They say imitation is the sincerest form of flattery, and in the world of gaming, we often see that. How many times have we seen a game blow up in popularity, only to be quickly followed by several other titles mimicking it? I would never begrudge a studio for doing this, as the industry is harsh and it makes sense to go where the money goes. But by doing this, you’re inviting comparisons to not only the original innovator, but also every other subsequent release. Such is the case with Toby: The Secret Mine, which wears its influences on its sleeve.
It’s almost impossible to talk about Toby without talking about the titles it is heavily influenced by. The shadowy, but occasionally colorful visuals are reminiscent of both Limbo and Nihilumbra, while the basic platforming is similar to Playdead’s popular release. It would be unfair to specifically target Lukas Navatil’s project, but it’s hard to ignore the inspirations behind the game while you’re playing The Secret Mine.
For those who aren’t familiar with literally any puzzle-platformer, the gameplay here consists of both tough platforming sections and slightly challenging puzzle elements. Most of the time you’ll just be moving boxes around, or looking for hidden paths, but there are a few context based riddles to solve. One has you looking to the environment in order to angle shadows, while another has you picking a lock to avoid a spike wall. There aren’t too many of these puzzles in the game, but it’s a nice change of pace when they do pop up.
The platforming elements of Toby are frequently difficult, but don’t stray from the norm. There are a few wrinkles in the formula in the latter parts of the journey, including a mine cart segment, but you’re not going to be surprised here. What I did like about the game, though, is the fact that being aware of your surroundings is key to survival. There are traps all over the world, and while you’ll most likely die the first time you come across one, you’ll eventually learn how to spot them.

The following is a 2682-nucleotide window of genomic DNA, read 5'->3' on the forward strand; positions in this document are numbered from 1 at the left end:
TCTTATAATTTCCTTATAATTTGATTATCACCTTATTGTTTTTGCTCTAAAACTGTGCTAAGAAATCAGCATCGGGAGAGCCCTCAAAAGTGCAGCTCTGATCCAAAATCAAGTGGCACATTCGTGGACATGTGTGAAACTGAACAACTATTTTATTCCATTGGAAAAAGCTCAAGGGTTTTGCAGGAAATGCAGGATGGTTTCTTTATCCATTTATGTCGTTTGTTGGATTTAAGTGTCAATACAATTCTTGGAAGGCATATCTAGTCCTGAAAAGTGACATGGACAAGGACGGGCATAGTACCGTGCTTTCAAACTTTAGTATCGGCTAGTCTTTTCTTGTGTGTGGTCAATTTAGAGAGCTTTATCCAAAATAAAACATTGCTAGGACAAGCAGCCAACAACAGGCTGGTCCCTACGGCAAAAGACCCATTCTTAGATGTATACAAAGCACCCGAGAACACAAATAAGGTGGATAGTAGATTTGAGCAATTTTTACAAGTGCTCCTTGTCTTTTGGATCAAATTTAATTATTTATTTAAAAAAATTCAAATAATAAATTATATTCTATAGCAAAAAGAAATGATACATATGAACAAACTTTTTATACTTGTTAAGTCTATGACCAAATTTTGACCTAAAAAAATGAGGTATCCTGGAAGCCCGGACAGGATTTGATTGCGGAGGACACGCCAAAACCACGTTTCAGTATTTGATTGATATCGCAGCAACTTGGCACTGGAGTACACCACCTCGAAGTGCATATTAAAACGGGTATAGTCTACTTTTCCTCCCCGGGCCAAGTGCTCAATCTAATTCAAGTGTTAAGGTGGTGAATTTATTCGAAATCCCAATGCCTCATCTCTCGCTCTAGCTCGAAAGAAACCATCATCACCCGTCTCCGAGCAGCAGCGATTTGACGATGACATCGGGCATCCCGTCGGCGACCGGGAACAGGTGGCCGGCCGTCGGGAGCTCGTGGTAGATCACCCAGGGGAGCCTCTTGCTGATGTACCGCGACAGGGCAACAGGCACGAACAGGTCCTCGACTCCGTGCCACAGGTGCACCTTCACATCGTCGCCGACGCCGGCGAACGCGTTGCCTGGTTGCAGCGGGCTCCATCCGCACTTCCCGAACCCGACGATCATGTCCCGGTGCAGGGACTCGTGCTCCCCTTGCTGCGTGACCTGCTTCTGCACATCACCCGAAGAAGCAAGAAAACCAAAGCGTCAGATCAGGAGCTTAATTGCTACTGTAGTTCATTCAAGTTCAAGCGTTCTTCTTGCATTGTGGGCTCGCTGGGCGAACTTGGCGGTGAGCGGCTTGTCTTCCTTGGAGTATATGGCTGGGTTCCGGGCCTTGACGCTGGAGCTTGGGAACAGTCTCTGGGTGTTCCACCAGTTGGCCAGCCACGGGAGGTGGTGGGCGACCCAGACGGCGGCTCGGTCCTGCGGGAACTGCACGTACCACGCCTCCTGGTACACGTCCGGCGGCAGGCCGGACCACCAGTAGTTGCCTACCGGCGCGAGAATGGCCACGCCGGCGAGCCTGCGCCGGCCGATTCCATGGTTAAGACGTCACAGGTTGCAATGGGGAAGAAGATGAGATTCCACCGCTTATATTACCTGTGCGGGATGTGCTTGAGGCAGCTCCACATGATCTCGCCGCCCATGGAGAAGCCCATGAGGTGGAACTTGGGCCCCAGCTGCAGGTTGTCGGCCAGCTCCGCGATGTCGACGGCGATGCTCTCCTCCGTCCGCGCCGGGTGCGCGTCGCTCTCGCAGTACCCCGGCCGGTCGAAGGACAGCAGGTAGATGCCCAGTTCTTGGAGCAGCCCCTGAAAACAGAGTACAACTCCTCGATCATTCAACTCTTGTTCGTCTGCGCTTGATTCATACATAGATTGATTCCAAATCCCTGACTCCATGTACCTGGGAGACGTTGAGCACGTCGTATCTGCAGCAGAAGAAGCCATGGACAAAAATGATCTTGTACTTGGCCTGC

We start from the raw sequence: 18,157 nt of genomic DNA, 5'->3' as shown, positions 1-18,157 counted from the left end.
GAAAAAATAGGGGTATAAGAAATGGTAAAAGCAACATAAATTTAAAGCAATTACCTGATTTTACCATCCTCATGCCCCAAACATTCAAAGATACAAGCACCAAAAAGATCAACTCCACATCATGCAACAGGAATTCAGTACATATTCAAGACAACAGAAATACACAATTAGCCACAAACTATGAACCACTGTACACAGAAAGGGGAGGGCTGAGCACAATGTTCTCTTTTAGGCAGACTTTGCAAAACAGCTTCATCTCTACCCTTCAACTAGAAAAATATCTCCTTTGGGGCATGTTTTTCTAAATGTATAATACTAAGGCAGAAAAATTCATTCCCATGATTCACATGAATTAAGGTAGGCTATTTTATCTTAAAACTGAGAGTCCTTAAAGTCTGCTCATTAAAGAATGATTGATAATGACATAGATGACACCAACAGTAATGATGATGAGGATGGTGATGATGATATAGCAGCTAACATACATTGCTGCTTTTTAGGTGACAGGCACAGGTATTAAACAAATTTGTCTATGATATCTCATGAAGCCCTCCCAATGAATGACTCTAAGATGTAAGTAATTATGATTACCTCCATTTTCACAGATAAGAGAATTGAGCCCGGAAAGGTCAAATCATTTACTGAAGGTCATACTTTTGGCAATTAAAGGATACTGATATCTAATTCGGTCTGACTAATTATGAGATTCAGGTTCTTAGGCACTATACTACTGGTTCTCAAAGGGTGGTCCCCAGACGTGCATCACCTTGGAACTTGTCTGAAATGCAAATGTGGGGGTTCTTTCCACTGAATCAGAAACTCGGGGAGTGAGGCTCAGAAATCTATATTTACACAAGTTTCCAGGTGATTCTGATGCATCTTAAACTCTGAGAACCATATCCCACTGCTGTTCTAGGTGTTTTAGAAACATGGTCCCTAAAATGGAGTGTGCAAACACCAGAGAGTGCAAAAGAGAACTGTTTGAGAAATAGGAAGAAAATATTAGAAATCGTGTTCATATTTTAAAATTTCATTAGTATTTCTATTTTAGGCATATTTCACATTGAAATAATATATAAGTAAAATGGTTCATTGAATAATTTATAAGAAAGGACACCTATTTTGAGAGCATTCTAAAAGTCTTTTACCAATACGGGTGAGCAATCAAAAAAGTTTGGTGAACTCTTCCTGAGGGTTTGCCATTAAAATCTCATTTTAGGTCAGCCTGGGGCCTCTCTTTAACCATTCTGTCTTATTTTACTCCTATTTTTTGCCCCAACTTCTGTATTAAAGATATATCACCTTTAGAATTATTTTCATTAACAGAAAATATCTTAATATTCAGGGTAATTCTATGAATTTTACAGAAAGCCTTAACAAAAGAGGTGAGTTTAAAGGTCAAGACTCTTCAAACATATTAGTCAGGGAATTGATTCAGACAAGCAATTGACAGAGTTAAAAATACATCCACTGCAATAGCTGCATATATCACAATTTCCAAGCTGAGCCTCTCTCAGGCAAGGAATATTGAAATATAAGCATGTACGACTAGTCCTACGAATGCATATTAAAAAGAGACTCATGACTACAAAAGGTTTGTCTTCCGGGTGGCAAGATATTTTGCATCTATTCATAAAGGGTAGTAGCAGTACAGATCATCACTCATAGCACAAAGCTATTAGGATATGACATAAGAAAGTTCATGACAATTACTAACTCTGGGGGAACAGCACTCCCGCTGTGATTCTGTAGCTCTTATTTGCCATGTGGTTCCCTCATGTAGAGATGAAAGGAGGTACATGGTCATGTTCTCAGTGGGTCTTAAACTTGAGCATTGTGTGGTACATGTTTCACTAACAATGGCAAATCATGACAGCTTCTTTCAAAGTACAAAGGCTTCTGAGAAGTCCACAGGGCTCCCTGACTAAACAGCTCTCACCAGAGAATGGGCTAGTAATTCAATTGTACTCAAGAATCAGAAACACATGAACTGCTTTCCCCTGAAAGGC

Even with the visual cues, the difficulty of the game frequently veers into the realm of bullshit trial-and-error. You’re going to die a lot, and sometimes, there’s not a lot you could do to avoid it. Not being told that something can come out of the ground and kill you isn’t challenging, it’s just unfair. It also doesn’t help that our titular hero moves like he’s stuck in a pool of molasses. That’s not a criticism of the controls, which are fine, but just an odd decision designed to artificially inflate the difficulty.
It would be easier to deal with the frustrations created by Toby if there was something pushing you through the BS, but the title is lacking in that department. There’s technically a story here, one about Toby having to rescue his friends from a dangerous group of enemies, but it’s basically non-existent in the game. There’s no development for any of the characters, and due to this, there’s little motivation to be found for wanting to save all of the captured friends. Limbo was immensely frustrating at times, but there was a narrative hook there that made it worthwhile. The Secret Mine lacks that emotional resonance.
I harped on Toby’s familiar visual style, but I’d be lying if I said the game wasn’t at least nice to look at. The mixture of black and white tones with splashes of color is definitely eye-catching. The winter stretch of levels, which really only encompasses three stages, look particularly great. The animations are a little stiff, but with the limited amount of frames needed for Toby, it’s not the biggest issue in the world. It does mean though that the game avoids significant technical mishaps, except for one problem. Near the end, if you’re killed by a buzzsaw, once your character responds, you won’t be able to move him unless you completely restart. It’s an annoying bug that somehow only pops up in this one specific moment.
On the surface, Toby: The Secret Mine appears to be the latest indie platformer in a long line of similar looking projects. The visuals are great, and there are worse things in the world than cribbing from the bests of the genre. However, it’s only once you begin your adventure with the titular hero do you realize that Lukas Navratil’s game can’t match the greats. The puzzles are sub-par, and the frustrating gameplay isn’t challenging so much as it is cheap. These problems, combined with the lack of any compelling narrative and minuscule length (sub-2 hours), make this a platformer worth taking a pass on.
This review was based on the Xbox One version of the game, which was provided for us.
Toby: The Secret Mine isn't a bad game because it's so similar to other titles. It's bad because it can't even come close to matching the strength of releases from five years ago.
Toby: The Secret Mine Review